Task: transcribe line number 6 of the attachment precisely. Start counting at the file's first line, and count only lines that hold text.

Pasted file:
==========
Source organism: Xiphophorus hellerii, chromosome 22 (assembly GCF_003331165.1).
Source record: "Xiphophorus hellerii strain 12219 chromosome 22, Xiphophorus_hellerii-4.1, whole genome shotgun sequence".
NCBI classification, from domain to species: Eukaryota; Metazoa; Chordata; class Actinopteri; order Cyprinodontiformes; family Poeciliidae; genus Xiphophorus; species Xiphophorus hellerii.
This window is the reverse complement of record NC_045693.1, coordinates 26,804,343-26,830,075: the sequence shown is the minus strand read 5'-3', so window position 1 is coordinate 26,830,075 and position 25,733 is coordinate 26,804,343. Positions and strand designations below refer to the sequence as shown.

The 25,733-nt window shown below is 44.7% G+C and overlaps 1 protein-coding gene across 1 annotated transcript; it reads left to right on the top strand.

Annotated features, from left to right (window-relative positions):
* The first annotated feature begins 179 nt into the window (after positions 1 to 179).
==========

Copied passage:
Annotated features, from left to right (window-relative positions):